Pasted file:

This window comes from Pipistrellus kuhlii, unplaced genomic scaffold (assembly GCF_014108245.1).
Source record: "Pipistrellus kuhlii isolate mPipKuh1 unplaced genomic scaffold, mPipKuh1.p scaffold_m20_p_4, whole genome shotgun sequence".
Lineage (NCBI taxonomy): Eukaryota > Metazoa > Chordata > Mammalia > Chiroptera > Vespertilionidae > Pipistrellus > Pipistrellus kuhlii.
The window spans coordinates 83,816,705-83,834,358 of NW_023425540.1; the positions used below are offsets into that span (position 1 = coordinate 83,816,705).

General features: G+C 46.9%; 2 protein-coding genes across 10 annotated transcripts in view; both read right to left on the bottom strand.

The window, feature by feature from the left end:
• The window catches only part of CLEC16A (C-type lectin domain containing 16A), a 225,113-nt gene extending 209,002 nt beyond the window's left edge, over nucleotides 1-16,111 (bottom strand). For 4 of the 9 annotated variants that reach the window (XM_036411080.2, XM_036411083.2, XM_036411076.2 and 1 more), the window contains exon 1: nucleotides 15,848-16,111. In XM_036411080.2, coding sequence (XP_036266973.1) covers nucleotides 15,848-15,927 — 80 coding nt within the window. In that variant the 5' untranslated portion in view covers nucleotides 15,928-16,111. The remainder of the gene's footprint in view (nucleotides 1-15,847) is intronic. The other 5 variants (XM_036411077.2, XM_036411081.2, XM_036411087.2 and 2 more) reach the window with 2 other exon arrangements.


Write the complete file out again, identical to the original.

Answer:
This window comes from Pipistrellus kuhlii, unplaced genomic scaffold (assembly GCF_014108245.1).
Source record: "Pipistrellus kuhlii isolate mPipKuh1 unplaced genomic scaffold, mPipKuh1.p scaffold_m20_p_4, whole genome shotgun sequence".
Lineage (NCBI taxonomy): Eukaryota > Metazoa > Chordata > Mammalia > Chiroptera > Vespertilionidae > Pipistrellus > Pipistrellus kuhlii.
The window spans coordinates 83,816,705-83,834,358 of NW_023425540.1; the positions used below are offsets into that span (position 1 = coordinate 83,816,705).

General features: G+C 46.9%; 2 protein-coding genes across 10 annotated transcripts in view; both read right to left on the bottom strand.

The window, feature by feature from the left end:
• The window catches only part of CLEC16A (C-type lectin domain containing 16A), a 225,113-nt gene extending 209,002 nt beyond the window's left edge, over nucleotides 1-16,111 (bottom strand). For 4 of the 9 annotated variants that reach the window (XM_036411080.2, XM_036411083.2, XM_036411076.2 and 1 more), the window contains exon 1: nucleotides 15,848-16,111. In XM_036411080.2, coding sequence (XP_036266973.1) covers nucleotides 15,848-15,927 — 80 coding nt within the window. In that variant the 5' untranslated portion in view covers nucleotides 15,928-16,111. The remainder of the gene's footprint in view (nucleotides 1-15,847) is intronic. The other 5 variants (XM_036411077.2, XM_036411081.2, XM_036411087.2 and 2 more) reach the window with 2 other exon arrangements.